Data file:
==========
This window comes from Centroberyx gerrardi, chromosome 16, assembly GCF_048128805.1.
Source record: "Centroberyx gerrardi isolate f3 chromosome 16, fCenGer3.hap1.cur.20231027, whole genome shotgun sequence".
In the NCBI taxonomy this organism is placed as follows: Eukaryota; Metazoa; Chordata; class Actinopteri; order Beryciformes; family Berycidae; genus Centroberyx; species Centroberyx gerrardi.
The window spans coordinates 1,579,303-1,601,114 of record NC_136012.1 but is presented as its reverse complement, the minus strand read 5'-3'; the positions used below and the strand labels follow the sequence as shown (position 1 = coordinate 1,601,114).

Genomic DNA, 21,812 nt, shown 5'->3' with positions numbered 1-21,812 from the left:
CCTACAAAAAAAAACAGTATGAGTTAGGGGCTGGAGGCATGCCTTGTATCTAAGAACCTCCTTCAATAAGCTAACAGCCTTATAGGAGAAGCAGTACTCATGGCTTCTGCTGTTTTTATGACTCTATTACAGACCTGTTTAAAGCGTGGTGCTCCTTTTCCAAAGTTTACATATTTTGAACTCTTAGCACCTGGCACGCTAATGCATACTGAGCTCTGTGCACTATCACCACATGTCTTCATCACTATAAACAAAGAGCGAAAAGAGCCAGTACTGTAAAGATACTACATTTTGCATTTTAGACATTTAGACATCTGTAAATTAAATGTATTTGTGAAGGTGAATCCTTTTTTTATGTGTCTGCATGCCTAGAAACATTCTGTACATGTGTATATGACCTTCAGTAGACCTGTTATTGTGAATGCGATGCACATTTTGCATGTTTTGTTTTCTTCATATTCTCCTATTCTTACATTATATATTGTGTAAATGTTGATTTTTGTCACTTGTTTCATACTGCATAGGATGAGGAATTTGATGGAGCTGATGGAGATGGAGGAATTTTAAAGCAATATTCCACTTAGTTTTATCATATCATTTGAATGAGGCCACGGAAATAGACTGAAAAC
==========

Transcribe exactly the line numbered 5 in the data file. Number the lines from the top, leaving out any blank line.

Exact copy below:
Genomic DNA, 21,812 nt, shown 5'->3' with positions numbered 1-21,812 from the left: